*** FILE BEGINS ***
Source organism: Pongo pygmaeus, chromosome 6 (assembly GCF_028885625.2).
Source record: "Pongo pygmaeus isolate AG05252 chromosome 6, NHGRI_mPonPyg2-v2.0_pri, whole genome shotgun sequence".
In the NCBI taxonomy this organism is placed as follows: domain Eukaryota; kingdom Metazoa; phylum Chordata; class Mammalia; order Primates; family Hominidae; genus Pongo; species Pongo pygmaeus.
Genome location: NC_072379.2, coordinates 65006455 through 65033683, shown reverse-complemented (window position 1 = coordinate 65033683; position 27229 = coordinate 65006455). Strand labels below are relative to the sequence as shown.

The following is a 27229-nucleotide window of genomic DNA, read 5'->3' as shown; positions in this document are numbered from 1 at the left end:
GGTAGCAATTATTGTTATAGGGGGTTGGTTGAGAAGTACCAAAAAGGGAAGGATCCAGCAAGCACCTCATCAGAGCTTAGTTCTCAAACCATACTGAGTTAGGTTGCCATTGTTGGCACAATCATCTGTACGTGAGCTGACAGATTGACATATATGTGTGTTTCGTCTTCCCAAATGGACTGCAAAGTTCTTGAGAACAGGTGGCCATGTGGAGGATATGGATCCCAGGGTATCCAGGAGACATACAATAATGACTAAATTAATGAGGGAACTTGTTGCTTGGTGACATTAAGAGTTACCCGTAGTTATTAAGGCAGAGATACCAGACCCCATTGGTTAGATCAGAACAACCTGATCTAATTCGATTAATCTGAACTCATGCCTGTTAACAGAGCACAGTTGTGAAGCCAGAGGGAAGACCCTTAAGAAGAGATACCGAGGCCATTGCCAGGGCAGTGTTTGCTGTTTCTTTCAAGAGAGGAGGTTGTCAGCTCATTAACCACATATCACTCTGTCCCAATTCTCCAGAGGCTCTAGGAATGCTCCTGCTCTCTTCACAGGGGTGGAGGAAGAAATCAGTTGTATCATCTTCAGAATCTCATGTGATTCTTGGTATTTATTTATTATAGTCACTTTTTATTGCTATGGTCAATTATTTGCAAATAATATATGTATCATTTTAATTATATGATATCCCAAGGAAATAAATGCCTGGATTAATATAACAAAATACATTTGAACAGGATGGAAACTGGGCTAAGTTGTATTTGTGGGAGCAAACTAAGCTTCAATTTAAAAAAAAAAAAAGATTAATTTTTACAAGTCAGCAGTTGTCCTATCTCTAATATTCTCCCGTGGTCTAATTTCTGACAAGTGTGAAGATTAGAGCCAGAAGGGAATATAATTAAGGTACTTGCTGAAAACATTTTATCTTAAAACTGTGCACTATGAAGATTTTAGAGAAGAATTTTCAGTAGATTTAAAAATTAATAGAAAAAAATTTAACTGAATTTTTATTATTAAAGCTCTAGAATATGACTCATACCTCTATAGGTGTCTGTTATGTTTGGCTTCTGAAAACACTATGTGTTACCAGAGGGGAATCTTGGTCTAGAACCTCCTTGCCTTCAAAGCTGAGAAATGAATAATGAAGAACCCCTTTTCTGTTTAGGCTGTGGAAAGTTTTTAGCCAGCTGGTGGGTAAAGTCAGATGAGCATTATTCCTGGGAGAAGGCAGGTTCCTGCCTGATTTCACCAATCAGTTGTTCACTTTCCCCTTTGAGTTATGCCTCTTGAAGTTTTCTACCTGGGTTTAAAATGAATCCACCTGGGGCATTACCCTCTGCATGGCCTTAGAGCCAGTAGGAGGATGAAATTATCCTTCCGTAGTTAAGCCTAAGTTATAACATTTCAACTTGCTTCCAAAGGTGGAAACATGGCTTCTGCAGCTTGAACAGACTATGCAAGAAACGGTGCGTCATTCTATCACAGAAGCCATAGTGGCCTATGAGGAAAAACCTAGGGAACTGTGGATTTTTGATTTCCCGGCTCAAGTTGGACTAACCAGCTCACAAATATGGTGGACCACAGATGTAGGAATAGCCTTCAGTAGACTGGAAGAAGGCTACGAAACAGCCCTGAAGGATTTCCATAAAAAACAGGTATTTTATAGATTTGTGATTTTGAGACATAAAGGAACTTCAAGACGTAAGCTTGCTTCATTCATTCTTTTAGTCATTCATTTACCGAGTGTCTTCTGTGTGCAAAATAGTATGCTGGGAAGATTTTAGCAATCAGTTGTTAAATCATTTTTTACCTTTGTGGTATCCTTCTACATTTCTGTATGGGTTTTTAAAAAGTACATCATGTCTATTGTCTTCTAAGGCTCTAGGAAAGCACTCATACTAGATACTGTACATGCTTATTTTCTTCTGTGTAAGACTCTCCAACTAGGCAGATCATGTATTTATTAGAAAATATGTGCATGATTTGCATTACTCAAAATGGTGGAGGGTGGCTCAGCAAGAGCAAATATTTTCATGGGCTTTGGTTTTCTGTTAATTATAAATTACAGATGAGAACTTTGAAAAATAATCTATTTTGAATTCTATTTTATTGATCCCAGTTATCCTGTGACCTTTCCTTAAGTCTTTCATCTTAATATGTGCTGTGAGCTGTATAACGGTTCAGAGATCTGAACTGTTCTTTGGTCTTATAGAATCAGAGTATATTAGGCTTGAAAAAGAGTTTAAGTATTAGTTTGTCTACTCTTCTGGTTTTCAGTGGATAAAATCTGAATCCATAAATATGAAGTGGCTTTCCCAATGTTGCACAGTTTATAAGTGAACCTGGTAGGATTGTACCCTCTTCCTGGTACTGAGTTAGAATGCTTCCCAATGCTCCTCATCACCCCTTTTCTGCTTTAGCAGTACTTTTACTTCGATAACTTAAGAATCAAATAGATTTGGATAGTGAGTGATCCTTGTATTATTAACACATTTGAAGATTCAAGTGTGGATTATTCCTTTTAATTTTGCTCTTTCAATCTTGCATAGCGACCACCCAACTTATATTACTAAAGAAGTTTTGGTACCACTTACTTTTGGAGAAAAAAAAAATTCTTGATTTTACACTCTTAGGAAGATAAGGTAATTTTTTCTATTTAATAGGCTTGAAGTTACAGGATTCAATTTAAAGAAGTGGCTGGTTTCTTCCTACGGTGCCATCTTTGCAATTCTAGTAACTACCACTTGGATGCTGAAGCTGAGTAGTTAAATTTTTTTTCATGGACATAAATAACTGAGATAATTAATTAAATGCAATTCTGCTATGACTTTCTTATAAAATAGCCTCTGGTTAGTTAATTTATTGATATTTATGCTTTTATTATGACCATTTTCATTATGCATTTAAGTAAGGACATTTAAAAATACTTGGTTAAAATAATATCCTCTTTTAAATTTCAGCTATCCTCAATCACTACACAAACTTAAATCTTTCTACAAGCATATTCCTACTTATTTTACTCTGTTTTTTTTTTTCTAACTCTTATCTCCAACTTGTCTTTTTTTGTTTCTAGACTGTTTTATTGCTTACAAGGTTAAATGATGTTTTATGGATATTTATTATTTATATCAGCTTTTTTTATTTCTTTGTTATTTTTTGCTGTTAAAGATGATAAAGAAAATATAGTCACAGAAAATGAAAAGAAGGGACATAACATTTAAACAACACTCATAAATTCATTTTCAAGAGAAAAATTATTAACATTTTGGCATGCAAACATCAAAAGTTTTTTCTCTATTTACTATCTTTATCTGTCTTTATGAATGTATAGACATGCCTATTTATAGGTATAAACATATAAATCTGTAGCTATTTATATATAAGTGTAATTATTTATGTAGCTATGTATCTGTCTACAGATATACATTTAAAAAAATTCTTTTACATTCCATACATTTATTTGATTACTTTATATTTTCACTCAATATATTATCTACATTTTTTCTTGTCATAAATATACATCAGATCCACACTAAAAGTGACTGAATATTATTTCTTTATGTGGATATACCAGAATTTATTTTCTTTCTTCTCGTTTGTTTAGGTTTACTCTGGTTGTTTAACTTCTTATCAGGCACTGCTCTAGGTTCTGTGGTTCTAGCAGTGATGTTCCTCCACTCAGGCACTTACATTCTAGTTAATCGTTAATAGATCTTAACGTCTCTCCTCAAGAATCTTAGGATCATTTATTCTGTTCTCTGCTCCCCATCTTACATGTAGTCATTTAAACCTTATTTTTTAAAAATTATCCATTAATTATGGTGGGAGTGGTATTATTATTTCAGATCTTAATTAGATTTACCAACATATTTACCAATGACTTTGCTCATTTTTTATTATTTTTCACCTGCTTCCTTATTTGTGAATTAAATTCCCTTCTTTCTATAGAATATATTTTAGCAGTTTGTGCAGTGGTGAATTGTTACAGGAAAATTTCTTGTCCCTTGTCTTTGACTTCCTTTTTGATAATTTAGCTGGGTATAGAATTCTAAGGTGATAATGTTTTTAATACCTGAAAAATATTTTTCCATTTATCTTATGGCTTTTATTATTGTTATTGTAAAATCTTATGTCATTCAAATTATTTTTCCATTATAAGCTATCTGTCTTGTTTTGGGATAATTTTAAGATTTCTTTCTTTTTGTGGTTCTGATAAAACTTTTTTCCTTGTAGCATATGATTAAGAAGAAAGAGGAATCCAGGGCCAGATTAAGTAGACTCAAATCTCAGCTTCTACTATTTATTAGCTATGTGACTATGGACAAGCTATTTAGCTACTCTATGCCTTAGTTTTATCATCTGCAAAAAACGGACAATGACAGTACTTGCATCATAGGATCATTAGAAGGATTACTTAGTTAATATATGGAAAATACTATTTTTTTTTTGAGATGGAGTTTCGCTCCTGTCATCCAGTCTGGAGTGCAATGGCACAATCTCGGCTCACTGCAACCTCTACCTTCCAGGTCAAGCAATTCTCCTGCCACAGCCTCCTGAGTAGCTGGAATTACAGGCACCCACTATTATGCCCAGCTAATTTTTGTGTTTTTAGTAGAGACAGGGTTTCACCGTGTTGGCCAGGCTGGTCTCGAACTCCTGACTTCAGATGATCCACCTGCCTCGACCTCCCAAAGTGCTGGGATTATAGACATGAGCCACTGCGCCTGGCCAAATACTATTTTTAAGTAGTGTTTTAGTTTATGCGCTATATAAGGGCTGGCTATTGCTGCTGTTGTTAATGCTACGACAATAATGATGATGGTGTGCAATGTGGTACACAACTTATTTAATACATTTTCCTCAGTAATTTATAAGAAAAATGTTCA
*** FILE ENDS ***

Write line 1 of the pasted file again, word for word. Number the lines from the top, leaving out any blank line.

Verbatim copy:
Source organism: Pongo pygmaeus, chromosome 6 (assembly GCF_028885625.2).